If, as many believe, we derive our basic character from our early life experiences, why do we talk these days in America about rebuilding character? If we need to rebuild character, we must have lost some of it on some focus on it. In fact, it’s pretty clear we have to reinvest in ourselves from time to time, or test ourselves on the issues underlying character.
When we work all the time and we pay less attention to and therefore diminish our social interactions, we lose track of our ideas about social norms and what that means. In fact it’s not unlike using our brains to solve simple math problems. Suddenly, we find out we can’t do simple math problems anymore—at least not easily. Social contacts, and the simple social interactions we have, can suddenly begin to go badly when we stop having them. When we do have them, we are often pressed into decisions we haven’t been making regularly and find them more difficult. Just like with math, if we don’t use our skills we lose them.
But unlike the math problem we can no longer solve, we’re forced into making simple social decisions. Indeed, we always forced to solve them, but not so with the math problem. Math is simpler to ignore. Maybe we’re less convinced than we used to be that we’ve made the right decision when we’re rusty in our social contacts. At best, what we’ve said may be uncharacteristic but it may be glossed over and nothing comes of it. At worst, we embarrass ourselves as we are corrected immediately and publicly. But, we can be in the middle of those two extremes. For example, you may say something that’s “out-of-character.” No one who hears what you’ve said says anything about it when it happens, but later in your absence friends look at each other and ask, “Did you hear what he said? Where did that come from?”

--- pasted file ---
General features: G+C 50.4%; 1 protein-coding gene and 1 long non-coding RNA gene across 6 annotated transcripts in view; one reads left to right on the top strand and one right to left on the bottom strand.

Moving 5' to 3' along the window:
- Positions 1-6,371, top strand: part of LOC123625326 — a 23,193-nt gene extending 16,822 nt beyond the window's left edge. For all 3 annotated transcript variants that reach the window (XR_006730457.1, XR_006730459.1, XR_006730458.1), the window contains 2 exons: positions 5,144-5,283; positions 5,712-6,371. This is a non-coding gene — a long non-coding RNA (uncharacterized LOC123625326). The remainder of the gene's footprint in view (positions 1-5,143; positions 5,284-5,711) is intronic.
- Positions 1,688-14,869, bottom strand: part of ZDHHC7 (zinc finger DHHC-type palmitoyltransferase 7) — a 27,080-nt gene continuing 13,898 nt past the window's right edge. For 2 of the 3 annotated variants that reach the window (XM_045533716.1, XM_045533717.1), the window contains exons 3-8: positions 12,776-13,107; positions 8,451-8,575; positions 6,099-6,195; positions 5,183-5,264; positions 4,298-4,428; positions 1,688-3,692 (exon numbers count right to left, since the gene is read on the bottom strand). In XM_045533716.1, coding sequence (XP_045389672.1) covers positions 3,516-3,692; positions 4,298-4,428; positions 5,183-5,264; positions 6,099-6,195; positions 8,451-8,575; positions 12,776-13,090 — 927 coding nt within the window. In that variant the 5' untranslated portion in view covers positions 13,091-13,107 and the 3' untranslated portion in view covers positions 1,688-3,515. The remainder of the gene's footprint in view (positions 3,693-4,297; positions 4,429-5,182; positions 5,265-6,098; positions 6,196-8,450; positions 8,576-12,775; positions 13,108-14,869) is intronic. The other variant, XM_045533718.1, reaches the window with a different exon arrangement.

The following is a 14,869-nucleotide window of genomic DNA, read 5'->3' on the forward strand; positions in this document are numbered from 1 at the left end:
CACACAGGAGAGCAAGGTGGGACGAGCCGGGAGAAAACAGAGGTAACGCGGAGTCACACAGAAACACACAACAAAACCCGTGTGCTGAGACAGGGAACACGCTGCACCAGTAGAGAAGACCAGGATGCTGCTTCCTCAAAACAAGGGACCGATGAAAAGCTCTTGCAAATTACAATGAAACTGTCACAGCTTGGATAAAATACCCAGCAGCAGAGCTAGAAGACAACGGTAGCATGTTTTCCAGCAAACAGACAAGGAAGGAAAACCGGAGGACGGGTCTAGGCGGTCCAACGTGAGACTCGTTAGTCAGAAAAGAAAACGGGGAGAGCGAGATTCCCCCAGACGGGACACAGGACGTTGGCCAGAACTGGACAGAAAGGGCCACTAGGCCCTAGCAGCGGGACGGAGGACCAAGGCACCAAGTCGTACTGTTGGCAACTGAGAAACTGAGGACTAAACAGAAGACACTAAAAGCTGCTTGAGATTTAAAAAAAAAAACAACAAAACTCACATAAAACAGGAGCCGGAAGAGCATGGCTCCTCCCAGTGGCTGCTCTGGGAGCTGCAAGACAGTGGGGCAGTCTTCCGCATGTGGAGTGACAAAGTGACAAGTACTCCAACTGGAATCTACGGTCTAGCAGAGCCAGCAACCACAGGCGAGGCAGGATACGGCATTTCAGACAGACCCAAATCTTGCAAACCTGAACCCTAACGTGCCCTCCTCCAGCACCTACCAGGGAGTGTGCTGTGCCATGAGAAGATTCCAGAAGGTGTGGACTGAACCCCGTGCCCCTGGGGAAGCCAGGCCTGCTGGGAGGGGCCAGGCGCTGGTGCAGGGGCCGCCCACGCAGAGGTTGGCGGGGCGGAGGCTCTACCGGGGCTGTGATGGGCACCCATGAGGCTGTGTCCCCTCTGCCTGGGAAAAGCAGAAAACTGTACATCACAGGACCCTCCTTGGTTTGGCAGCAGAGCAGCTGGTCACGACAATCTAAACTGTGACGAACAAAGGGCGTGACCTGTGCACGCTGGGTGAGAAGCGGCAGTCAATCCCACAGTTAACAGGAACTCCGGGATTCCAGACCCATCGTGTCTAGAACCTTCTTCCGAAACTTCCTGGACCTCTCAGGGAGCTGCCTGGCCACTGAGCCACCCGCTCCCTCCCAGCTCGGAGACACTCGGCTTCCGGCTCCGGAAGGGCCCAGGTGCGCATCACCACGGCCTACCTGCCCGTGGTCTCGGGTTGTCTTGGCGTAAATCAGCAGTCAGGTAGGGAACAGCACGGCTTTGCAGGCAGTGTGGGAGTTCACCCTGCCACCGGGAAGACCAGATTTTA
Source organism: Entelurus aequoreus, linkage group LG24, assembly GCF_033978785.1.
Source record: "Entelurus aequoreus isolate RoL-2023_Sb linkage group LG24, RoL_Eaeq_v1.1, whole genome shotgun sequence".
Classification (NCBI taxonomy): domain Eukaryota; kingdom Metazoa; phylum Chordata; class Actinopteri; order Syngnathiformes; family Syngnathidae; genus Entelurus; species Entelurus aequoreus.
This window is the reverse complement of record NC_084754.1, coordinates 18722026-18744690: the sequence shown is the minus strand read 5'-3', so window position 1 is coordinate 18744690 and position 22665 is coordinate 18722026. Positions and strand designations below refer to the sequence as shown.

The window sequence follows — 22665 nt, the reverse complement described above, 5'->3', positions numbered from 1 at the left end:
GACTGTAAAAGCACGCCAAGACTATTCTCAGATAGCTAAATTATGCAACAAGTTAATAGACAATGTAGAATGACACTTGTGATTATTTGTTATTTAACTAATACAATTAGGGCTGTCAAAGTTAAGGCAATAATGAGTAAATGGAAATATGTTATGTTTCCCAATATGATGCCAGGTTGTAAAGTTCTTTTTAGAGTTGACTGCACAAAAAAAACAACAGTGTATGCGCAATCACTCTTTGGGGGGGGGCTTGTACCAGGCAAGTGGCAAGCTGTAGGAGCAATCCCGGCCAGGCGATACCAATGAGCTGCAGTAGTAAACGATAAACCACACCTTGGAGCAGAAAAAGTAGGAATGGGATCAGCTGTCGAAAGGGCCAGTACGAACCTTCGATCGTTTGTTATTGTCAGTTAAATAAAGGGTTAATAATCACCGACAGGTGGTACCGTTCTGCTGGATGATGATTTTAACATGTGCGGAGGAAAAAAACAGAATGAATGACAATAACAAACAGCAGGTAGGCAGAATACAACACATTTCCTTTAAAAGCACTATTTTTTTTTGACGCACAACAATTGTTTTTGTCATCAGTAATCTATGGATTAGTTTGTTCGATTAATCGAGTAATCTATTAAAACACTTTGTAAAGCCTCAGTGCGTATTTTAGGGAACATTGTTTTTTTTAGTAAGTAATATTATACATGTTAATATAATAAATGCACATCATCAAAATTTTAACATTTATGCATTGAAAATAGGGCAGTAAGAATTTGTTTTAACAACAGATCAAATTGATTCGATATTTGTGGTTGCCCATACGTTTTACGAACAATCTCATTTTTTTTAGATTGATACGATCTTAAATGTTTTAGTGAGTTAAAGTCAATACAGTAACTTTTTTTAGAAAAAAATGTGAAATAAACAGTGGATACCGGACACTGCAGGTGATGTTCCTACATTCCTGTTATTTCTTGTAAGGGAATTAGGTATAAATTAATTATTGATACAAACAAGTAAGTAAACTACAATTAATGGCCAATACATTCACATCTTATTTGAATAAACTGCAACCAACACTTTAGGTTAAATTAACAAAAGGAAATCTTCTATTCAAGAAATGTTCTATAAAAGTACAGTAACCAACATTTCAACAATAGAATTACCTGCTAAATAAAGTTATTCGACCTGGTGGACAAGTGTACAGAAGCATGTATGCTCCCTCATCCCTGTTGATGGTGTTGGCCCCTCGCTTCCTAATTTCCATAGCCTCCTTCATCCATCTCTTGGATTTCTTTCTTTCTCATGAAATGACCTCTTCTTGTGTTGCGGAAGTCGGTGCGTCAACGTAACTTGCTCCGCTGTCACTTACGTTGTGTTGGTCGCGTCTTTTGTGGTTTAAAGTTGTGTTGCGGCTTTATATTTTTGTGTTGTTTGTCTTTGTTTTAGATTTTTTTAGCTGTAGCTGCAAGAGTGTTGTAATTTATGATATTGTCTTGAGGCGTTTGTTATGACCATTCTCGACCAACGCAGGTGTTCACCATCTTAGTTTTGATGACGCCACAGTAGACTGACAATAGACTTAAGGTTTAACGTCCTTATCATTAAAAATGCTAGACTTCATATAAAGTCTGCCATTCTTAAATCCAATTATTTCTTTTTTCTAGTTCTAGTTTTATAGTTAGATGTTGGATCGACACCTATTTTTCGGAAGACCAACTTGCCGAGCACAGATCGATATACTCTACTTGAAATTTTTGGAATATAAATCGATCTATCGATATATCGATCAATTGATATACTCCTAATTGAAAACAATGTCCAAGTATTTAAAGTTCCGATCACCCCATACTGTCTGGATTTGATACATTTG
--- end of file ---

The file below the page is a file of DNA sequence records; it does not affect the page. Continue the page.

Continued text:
It seems to me to be pretty clear that our social skills are not permanently imprinted. It’s not as though they need to be constantly practiced, but they are, in effect, practiced enough if we maintain social contacts sufficiently. Indeed, they are always tested. We get feed back from others even if they don’t respond verbally with approval or non-approval. Usually, we don’t even notice them. These can be registered non-verbally as well. If we stop getting those responses we may become confused in our social interactions. If we get lost in other activities for a while, returning to direct human interactions may require at least a short period of readjustment. We have no other course other than to try to rebuild that capital as we come back into the world.
Some people who have been out of or away from their social world for a while may feel as threatened as others as they try to rebuild their relationships. Loss of social capital requires one to rebuild it as they realize that they are increasingly misunderstood. Some make the adjustment more quickly than others. Why?
Some may more reflective than others. They may talk a little more slowly as they chew on a thought, or perhaps they are journalers who constantly challenge their own ideas and write answers to many questions that have yet to come up in their social setting. If so, they are way ahead of the game. They are generally less inclined to make inappropriate remarks in social interactions. While they have not lost their character, they are rebuilding social capital and are perceived quickly to have rebuilt the character they had previously. It’s like he or she is simply back!